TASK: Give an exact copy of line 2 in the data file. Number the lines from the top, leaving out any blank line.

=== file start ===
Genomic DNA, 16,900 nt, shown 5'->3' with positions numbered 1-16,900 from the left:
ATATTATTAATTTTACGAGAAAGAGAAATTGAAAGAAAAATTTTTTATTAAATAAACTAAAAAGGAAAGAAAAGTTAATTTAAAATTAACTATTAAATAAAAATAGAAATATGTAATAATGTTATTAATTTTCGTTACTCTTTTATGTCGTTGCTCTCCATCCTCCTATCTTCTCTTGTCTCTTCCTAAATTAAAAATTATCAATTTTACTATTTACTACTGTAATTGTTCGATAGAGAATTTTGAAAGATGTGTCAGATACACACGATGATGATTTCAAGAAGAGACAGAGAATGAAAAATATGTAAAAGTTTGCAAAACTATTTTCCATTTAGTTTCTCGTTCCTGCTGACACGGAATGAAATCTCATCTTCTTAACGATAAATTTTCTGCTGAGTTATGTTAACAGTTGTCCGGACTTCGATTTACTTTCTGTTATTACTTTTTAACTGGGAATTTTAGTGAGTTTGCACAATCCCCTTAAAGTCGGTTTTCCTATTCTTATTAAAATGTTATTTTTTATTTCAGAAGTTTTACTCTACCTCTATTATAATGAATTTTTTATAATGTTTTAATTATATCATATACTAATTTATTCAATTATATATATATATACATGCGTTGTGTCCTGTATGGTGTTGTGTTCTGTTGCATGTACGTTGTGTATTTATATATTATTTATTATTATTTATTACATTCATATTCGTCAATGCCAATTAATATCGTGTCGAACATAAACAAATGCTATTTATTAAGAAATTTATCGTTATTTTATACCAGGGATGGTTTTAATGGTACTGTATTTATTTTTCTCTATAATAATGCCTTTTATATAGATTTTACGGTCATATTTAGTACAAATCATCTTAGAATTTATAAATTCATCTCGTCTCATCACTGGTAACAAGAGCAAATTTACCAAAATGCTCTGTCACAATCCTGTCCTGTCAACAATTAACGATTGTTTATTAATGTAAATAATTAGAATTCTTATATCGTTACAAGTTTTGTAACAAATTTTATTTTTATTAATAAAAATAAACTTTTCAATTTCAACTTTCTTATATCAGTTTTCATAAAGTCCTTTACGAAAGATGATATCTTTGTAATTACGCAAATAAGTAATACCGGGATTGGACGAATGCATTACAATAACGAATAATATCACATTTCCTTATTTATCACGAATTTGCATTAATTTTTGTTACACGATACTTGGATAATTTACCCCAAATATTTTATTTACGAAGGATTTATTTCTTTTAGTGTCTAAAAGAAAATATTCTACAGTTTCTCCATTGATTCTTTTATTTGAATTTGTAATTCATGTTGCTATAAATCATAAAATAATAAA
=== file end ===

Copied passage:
ATATTATTAATTTTACGAGAAAGAGAAATTGAAAGAAAAATTTTTTATTAAATAAACTAAAAAGGAAAGAAAAGTTAATTTAAAATTAACTATTAAATAAAAATAGAAATATGTAATAATGTTATTAATTTTCGTTACTCTTTTATGTCGTTGCTCTCCATCCTCCTATCTTCTCTTGTCTCTTCCTAAATTAAAAATTATCAATTTTACTATTTACTACTGTAATTGTTCGATAGAGAATTTTGAAAGATGTGTCAGATACACACGATGATGATTTCAAGAAGAGACAGAGAATGAAAAATATGTAAAAGTTTGCAAAACTATTTTCCATTTAGTTTCTCGTTCCTGCTGACACGGAATGAAATCTCATCTTCTTAACGATAAATTTTCTGCTGAGTTATGTTAACAGTTGTCCGGACTTCGATTTACTTTCTGTTATTACTTTTTAACTGGGAATTTTAGTGAGTTTGCACAATCCCCTTAAAGTCGGTTTTCCTATTCTTATTAAAATGTTATTTTTTATTTCAGAAGTTTTACTCTACCTCTATTATAATGAATTTTTTATAATGTTTTAATTATATCATATACTAATTTATTCAATTATATATATATATACATGCGTTGTGTCCTGTATGGTGTTGTGTTCTGTTGCATGTACGTTGTGTATTTATATATTATTTATTATTATTTATTACATTCATATTCGTCAATGCCAATTAATATCGTGTCGAACATAAACAAATGCTATTTATTAAGAAATTTATCGTTATTTTATACCAGGGATGGTTTTAATGGTACTGTATTTATTTTTCTCTATAATAATGCCTTTTATATAGATTTTACGGTCATATTTAGTACAAATCATCTTAGAATTTATAAATTCATCTCGTCTCATCACTGGTAACAAGAGCAAATTTACCAAAATGCTCTGTCACAATCCTGTCCTGTCAACAATTAACGATTGTTTATTAATGTAAATAATTAGAATTCTTATATCGTTACAAGTTTTGTAACAAATTTTATTTTTATTAATAAAAATAAACTTTTCAATTTCAACTTTCTTATATCAGTTTTCATAAAGTCCTTTACGAAAGATGATATCTTTGTAATTACGCAAATAAGTAATACCGGGATTGGACGAATGCATTACAATAACGAATAATATCACATTTCCTTATTTATCACGAATTTGCATTAATTTTTGTTACACGATACTTGGATAATTTACCCCAAATATTTTATTTACGAAGGATTTATTTCTTTTAGTGTCTAAAAGAAAATATTCTACAGTTTCTCCATTGATTCTTTTATTTGAATTTGTAATTCATGTTGCTATAAATCATAAAATAATAAA